In 1995, Nintendo released Super Mario World 2: Yoshi’s Island, and it’s been trying to recreate that magic ever since. Yoshi’s Island was the perfect confluence of artistic vision, technological innovation, and multilayered gameplay: it leveraged the added power of its built-in FX2 graphics microprocessor not to deliver cutting-edge Donkey Kong Country-style images, but to instead convey the tactility of a child’s crayon drawings on construction paper, creating a welcoming atmosphere that gently coaxed newcomers along while encouraging more experienced players to comb every inch of its secret-stuffed levels. Its cuteness belied its depth, and despite one notable design quirk—that damned crying baby—Yoshi’s Island remains one of the finest 2D platformers ever released.

Poochy and Yoshi's Woolly World Review - Invisible Gamer

Poochy puppies everywhere. So. Cute.

For its 2015 followup, Yoshi’s Woolly World, Nintendo dropped the terrible baby and the over-reliance on familiar designs that characterized earlier sequels, then mixed the artistic integrity of the original with an abundance of unique ideas, creating one of the most purely joyful platformers of all time. Unfortunately, the fact that it was a Wii U exclusive meant that very few people who would have genuinely loved it ever gave it a chance. Thankfully, Nintendo rescued the game from obscurity with a 3DS port (re-branded Poochy and Yoshi’s Woolly World, mostly to sell more amiibo toys), and while the newer version is certainly compromised in some important ways compared to the Wii U original, it also adds some exclusive content to entice players who might have already played through the big-screen version. Whichever version you play, it’s a treat from beginning to end.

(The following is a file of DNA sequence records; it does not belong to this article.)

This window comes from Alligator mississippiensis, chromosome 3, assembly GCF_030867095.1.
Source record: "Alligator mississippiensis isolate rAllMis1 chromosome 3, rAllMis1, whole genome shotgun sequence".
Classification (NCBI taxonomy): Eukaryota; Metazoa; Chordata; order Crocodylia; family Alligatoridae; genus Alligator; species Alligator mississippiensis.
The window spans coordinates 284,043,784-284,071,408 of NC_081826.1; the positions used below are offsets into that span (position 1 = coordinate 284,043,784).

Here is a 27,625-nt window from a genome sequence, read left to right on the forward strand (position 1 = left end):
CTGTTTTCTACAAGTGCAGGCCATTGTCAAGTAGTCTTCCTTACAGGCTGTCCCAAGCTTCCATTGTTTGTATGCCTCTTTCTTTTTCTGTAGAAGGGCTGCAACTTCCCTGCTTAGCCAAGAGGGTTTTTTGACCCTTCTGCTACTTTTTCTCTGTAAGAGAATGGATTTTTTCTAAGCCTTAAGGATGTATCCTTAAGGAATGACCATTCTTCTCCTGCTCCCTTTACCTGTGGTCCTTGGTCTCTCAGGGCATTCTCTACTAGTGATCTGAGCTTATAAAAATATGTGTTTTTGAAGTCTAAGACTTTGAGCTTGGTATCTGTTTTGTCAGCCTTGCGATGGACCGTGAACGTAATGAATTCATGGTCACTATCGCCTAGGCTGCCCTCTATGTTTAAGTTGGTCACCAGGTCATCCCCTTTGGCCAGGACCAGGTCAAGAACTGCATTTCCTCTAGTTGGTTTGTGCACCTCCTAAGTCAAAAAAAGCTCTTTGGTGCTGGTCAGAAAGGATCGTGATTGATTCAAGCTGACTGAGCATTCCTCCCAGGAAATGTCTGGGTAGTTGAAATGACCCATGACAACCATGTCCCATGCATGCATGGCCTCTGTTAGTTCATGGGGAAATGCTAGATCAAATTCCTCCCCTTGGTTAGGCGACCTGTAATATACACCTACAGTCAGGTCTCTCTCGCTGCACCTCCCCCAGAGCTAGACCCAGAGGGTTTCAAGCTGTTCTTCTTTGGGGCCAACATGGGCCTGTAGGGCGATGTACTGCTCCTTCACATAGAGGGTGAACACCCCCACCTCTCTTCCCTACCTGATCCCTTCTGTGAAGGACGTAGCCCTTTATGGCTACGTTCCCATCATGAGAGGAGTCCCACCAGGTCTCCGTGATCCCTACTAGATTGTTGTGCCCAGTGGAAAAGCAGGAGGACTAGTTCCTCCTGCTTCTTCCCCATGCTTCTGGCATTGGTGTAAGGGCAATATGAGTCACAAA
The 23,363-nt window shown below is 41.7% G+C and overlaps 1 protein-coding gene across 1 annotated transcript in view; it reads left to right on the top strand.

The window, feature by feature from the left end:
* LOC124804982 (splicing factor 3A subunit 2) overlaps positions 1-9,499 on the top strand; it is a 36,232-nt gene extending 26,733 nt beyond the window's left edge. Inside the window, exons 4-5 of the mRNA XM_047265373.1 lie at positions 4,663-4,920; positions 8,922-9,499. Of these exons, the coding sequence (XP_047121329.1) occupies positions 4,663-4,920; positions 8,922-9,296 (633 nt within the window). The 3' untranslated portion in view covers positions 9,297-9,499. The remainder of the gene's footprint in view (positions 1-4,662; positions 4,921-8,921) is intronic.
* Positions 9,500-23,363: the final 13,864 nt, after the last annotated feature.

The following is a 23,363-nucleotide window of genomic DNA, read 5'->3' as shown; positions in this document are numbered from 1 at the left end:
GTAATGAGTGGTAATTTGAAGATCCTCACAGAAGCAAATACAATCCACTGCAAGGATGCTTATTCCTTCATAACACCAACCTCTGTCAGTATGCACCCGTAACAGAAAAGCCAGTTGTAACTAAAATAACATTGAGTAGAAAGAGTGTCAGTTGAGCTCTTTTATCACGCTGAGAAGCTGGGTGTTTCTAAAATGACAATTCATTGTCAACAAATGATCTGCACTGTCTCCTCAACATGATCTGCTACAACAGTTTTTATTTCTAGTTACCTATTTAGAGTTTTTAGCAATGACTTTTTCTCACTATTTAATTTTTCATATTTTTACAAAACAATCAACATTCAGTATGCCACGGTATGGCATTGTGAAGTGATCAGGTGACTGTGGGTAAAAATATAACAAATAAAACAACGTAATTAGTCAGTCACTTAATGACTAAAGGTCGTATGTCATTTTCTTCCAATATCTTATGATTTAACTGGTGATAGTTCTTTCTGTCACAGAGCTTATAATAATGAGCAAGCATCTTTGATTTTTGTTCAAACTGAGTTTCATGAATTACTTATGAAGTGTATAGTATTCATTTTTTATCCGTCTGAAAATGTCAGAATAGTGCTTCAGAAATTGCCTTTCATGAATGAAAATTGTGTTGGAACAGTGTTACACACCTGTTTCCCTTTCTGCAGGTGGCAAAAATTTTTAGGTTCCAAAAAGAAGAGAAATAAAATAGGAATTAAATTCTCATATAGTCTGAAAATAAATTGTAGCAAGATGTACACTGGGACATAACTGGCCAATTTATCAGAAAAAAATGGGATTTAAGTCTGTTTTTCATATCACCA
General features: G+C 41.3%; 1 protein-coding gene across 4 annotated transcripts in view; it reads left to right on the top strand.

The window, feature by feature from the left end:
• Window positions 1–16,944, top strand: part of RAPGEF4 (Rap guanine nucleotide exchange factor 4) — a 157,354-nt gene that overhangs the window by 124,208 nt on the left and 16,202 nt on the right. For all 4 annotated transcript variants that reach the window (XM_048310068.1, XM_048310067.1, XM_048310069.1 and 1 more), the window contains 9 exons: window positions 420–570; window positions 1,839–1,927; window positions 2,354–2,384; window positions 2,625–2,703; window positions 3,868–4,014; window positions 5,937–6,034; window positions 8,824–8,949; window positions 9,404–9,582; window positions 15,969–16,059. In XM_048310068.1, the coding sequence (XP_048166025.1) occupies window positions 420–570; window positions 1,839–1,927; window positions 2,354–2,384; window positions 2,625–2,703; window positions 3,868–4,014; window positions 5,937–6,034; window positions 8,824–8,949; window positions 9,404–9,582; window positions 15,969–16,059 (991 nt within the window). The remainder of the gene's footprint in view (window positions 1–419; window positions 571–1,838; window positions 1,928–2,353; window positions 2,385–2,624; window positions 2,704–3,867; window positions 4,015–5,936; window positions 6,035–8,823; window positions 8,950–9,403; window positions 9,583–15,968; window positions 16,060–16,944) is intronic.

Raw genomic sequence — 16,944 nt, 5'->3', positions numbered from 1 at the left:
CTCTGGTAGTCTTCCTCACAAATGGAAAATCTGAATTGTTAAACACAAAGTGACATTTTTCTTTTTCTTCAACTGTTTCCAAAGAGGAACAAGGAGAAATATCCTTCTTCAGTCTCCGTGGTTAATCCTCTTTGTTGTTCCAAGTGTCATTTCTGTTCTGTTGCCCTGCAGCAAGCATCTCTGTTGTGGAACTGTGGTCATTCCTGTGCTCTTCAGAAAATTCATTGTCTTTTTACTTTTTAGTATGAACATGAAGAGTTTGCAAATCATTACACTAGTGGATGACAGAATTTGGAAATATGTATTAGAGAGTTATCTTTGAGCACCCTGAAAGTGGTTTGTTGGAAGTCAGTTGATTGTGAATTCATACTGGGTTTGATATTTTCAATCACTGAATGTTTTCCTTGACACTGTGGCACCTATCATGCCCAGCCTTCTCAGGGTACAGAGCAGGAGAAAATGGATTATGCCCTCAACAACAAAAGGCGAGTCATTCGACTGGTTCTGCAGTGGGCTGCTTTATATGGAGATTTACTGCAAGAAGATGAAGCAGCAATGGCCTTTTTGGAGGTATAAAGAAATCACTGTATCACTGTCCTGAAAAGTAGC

Yoshi’s Woolly World’s most obvious selling point on Wii U is its fabric-themed graphics: classic characters are represented in hyper-stylized yarn versions of themselves, ready to unspool at the tug of a thread, while stages consist of felt, spare buttons, stitching, and anything else you might find at a Jo-Ann’s or a Michael’s. While borrowed from developer Good-Feel’s earlier Kirby’s Epic Yarn for the Wii, this visual style is the ultimate evolution of the original Yoshi’s Island aesthetic, presented on Wii U with nearly photorealistic visual clarity—as if the entire game were staged on a stop-motion animation set come to life. The 3DS version, owing to its lower resolution, never comes close to achieving that particular feat of visual magic, yet Woolly World plays out across such vibrant landscapes that its graphics pop off the handheld’s screen in the same striking fashion as titles like Super Mario 3D Land and Luigi’s Mansion: Dark Moon. Woolly World wasn’t originally made with the 3DS in mind, but it’s a fine fit for the platform regardless.

Poochy and Yoshi's Woolly World Review - Invisible Gamer